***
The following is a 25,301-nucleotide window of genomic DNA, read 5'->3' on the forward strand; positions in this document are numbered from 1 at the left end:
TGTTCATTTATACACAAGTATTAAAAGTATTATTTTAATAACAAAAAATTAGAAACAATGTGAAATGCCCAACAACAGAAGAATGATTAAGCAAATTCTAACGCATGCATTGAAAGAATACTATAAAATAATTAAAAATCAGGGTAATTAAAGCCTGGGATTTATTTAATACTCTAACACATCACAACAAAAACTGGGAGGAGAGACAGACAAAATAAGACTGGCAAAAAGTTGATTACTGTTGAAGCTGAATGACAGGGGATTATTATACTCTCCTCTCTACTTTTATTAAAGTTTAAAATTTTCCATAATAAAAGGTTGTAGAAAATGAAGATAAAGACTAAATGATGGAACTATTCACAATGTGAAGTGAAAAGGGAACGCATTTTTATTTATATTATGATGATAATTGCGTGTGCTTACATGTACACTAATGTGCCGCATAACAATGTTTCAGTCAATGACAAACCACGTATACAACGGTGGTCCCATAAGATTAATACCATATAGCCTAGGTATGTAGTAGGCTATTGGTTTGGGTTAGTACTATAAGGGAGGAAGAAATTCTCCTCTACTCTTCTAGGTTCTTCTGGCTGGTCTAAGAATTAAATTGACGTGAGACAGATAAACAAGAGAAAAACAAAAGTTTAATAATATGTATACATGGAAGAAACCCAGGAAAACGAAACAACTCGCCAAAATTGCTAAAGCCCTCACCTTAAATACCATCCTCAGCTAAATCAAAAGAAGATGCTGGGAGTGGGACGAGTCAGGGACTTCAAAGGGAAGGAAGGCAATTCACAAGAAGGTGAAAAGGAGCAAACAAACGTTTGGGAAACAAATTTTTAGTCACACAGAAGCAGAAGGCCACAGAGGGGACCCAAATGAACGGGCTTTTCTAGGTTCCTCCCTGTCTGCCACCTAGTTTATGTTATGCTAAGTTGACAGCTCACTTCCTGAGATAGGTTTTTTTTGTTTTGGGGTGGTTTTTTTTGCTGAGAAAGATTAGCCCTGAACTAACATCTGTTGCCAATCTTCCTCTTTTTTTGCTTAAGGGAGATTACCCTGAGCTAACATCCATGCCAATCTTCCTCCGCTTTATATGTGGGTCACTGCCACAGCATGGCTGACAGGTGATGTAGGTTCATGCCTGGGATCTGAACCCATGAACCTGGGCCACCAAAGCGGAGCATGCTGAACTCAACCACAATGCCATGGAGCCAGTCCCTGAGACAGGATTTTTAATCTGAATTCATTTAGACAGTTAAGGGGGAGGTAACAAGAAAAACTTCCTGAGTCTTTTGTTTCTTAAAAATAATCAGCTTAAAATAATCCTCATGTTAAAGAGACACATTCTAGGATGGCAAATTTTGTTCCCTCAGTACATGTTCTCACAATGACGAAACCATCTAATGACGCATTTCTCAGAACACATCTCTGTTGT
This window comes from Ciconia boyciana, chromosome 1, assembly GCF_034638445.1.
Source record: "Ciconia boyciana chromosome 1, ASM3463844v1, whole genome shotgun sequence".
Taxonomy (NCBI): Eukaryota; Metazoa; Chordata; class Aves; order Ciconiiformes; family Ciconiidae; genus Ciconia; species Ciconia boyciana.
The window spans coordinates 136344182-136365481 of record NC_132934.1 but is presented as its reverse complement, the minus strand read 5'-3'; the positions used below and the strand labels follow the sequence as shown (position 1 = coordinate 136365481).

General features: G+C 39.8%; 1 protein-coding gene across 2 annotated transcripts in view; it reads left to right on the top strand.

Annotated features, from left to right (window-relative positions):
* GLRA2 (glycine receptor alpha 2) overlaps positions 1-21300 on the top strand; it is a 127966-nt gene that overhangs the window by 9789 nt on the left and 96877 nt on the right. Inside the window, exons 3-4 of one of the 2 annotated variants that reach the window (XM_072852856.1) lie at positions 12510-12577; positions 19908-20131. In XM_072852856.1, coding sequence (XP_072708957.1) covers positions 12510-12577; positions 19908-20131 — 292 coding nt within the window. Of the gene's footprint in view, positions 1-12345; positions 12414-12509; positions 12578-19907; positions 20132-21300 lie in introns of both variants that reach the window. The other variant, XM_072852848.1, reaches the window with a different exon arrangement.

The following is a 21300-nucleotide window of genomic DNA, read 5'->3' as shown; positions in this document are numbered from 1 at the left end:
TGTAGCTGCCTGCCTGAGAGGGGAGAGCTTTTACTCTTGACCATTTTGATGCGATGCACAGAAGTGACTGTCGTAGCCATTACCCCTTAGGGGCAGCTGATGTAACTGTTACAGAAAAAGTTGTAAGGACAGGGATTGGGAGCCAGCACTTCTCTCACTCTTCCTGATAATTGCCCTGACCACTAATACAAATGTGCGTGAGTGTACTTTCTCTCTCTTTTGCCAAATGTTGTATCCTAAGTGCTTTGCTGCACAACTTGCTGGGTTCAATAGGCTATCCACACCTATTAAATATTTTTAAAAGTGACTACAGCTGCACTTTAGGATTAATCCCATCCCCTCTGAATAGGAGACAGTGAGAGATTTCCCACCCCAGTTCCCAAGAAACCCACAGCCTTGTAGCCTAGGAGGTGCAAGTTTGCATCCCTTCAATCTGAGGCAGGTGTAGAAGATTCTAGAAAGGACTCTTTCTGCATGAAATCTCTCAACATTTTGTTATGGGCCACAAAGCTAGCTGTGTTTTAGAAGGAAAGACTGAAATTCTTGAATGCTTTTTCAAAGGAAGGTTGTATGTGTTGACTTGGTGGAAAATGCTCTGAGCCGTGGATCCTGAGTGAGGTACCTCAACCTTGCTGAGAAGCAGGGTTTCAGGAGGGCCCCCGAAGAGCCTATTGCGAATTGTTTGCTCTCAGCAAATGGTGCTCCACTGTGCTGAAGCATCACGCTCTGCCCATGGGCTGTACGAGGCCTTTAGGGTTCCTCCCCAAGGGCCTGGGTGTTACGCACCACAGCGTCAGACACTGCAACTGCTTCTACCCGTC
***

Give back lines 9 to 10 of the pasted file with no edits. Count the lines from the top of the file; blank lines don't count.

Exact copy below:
* GLRA2 (glycine receptor alpha 2) overlaps positions 1-21300 on the top strand; it is a 127966-nt gene that overhangs the window by 9789 nt on the left and 96877 nt on the right. Inside the window, exons 3-4 of one of the 2 annotated variants that reach the window (XM_072852856.1) lie at positions 12510-12577; positions 19908-20131. In XM_072852856.1, coding sequence (XP_072708957.1) covers positions 12510-12577; positions 19908-20131 — 292 coding nt within the window. Of the gene's footprint in view, positions 1-12345; positions 12414-12509; positions 12578-19907; positions 20132-21300 lie in introns of both variants that reach the window. The other variant, XM_072852848.1, reaches the window with a different exon arrangement.

The following is a 21300-nucleotide window of genomic DNA, read 5'->3' as shown; positions in this document are numbered from 1 at the left end: